October 26, 2005

New Pakistan quake aid pledged after grim warning

By Robert Birsel

MUZAFFARABAD, Pakistan (Reuters) - Donor governments
promised half a billion dollars of new earthquake aid to
Pakistan on Wednesday after U.N. officials warned that hunger,
cold and injuries might kill more people than the quake itself.

But millions of survivors with little food or shelter were
left guessing how much would reach them before winter snow
blankets the remote Himalayan valleys of Pakistani Kashmir.

The U.N. recorded an initial $525 million in new aid
pledges at an emergency conference in Geneva of around 60
nations on the aftermath of the December 8 disaster. The
organization had earlier doubled its appeal target to $550

"We needed the money yesterday," United Nations emergency
relief chief Jan Egeland told a Geneva news conference.

Officials warned that only part of the new money was
earmarked for emergency relief like food, medicine and tents,
with most being set aside for later reconstruction efforts.

Relief workers are racing against time to get people under
shelter and to stockpile food to last them through the winter.

Some U.N. agencies had run out of cash, Egeland said, amid
a chorus of complaints that the world was not helping enough.

Doctors are having to amputate the limbs of many survivors
because they have gone so long without help, he said. Many more
lack shelter as night temperatures plunge below freezing, with
the full force of winter only a few weeks away.

"This disaster may have the number of people who died after
the disaster bigger than those killed by the earthquake," U.N.
chief aid coordinator Rashid Khalikov said at his tent office
in the wrecked city of Muzaffarabad, capital of Pakistani

Bad weather in the mountains grounded the vital helicopter
fleet at the main airbase near Islamabad on Wednesday.

With the known quake death toll at more than 54,000, relief
workers had until the end of November to provide shelter, treat
the countless injured and supply food, Khalikov said.

"What these communities will have by December 1 is what
they will have to live with," he said.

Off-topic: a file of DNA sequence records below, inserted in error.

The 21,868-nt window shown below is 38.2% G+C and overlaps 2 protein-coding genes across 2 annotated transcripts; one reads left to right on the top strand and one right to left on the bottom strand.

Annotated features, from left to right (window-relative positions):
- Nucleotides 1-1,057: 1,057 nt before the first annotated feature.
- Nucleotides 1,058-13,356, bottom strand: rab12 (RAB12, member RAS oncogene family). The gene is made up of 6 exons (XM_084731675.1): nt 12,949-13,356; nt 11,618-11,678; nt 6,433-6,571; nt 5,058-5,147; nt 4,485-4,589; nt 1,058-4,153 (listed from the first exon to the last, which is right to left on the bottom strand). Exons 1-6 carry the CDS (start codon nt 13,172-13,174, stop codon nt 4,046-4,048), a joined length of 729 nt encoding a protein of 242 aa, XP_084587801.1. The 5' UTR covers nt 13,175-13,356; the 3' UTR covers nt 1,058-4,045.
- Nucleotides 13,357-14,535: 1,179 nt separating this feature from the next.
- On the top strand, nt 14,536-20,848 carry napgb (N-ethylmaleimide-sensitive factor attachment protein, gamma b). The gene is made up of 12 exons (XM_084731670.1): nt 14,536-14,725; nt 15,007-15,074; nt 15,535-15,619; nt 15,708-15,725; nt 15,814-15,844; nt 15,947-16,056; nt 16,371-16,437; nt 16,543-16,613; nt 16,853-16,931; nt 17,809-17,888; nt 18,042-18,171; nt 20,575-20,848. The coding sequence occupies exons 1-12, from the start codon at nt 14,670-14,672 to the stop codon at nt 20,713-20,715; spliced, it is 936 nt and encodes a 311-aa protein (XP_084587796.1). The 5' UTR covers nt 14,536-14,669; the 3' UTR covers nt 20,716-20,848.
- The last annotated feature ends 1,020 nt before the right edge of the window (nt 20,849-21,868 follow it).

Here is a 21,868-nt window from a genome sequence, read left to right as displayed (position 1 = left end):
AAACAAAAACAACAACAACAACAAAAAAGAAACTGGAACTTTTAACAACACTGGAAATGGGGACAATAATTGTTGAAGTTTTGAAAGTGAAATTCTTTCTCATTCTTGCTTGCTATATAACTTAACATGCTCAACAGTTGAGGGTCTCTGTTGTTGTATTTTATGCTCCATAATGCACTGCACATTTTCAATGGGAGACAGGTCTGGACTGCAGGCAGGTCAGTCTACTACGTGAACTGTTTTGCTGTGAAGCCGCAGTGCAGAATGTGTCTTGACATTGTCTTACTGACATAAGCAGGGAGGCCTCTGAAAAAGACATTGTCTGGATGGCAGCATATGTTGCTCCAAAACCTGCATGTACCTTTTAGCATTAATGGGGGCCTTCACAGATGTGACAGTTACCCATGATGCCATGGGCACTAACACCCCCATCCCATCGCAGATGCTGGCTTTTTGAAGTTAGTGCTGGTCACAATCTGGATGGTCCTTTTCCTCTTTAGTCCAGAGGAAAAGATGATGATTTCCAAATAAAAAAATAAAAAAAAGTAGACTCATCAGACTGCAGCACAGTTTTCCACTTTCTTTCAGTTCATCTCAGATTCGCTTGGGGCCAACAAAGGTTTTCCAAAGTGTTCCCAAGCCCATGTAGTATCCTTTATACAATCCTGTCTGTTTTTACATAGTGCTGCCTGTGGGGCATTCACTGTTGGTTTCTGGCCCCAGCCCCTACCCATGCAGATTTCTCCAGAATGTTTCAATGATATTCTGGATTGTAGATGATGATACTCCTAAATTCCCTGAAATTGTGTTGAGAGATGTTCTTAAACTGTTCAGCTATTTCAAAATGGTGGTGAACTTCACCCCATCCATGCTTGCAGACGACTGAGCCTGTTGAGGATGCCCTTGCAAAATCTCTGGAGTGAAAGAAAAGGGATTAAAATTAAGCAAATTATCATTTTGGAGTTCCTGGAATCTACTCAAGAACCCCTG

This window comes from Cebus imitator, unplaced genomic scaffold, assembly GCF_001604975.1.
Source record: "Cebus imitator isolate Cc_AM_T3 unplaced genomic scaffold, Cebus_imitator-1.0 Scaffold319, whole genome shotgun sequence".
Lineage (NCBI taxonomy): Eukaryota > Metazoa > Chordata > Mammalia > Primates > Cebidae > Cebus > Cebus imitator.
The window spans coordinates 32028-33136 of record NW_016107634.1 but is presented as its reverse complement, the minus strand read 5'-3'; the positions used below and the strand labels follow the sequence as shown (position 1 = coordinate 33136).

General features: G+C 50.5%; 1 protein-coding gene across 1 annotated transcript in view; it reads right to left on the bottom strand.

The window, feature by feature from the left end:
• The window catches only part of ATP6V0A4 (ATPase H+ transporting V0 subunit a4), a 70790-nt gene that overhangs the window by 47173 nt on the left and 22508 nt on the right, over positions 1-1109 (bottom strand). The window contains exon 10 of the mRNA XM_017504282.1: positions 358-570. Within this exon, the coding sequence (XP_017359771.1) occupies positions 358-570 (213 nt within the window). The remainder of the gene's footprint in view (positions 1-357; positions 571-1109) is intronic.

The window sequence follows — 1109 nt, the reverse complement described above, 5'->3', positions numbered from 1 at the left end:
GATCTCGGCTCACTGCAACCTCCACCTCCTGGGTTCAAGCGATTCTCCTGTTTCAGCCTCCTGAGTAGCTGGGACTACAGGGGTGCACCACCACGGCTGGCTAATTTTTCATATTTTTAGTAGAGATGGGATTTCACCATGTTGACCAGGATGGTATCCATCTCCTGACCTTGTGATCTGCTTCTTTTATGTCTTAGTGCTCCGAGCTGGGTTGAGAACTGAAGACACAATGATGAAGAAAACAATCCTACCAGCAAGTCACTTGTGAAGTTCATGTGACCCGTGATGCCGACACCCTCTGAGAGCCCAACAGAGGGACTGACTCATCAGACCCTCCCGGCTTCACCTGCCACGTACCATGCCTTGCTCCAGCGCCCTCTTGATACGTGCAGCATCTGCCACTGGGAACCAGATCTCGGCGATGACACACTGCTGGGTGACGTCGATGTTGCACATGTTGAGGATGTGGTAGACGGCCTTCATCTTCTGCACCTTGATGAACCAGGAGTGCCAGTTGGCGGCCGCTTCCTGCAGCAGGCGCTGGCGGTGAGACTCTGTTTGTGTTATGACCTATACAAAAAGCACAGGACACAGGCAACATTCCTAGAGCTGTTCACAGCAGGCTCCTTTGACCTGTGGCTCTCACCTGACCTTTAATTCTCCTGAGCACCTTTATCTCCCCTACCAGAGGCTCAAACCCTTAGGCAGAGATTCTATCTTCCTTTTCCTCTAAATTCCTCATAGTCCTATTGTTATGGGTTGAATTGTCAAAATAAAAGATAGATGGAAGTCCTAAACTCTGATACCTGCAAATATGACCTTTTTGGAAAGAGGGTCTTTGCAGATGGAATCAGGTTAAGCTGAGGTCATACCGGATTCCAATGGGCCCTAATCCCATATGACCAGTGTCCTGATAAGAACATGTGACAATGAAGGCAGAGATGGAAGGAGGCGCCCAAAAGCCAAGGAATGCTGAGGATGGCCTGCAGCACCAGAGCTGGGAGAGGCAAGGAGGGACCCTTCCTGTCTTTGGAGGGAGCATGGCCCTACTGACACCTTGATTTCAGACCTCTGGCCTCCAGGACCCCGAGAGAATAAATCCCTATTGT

"We basically have four weeks to deliver."


Aid agency Oxfam was the latest to criticize rich countries
for not coming up with more money faster, saying before the
Geneva conference that some European nations had not handed
over a penny -- though as a bloc the European Union has given
money and is promising more.

"The logistical nightmare in Pakistan is bad enough without
having to worry about funding shortfalls as well," Oxfam Policy
Director Phil Bloomer said.

"The public will be shocked that so many rich governments
have given so little."

Pakistani President Pervez Musharraf has said it will cost
more than $5 billion to rebuild villages flattened across
Pakistani Kashmir and neighboring North West Frontier Province.

But right now, relief workers are trying desperately to
reach people cut off by the quake, which left more than 75,000
people seriously injured and also killed 1,300 in Indian

"The weather yesterday was very bad -- heavy rains and
hailstorms and strong winds and there was even snow on the
higher mountains," International Red Cross spokeswoman Leyla
Berlemont said from Pakistani Kashmir's Neelum Valley.

"They are very, very harsh conditions for the people living
without shelter -- especially the young people and kids and we
still have injured people being treated," she said from Rajkot,
a village 7,000 ft up in the mountains.

The few roads into the mountains have been blocked by
landslides or swept away. Some, like the one up the Neelum
valley, will take weeks to repair, leaving helicopters as the
main means of delivering food and shelter.

The fleet of aid helicopters, although growing, cannot
reach them all, or deliver enough. Up to 3 million people must
be sheltered and fed through the winter and more tents are
needed than the world can supply in time.

About 450,000 tents are needed, nearly 100,000 have been
distributed and another 200,000 are in the pipeline, said Bob
Mckerrow of the International Federation of Red Cross and Red
Cross Societies, which doubled its aid appeal to $117 million.

Salman Shah, financial adviser to Pakistan's prime
minister, urged aid groups to accelerate their efforts, in part
to prevent extremists from gaining support among the needy and

He said they must hurry "so that organizations that may
have their own agendas are not going to exploit the situation."

"The scale of this tragedy almost defies our darkest
imagination," U.N. Secretary-General Kofi Annan told the Geneva

Annan said Pakistan's scramble for aid showed the need for
the U.N.'s planned permanent Global Emergency Fund, which is
intended to rush relief to disaster sites at a moment's notice.
U.N. officials expect the fund to be operational by early 2006.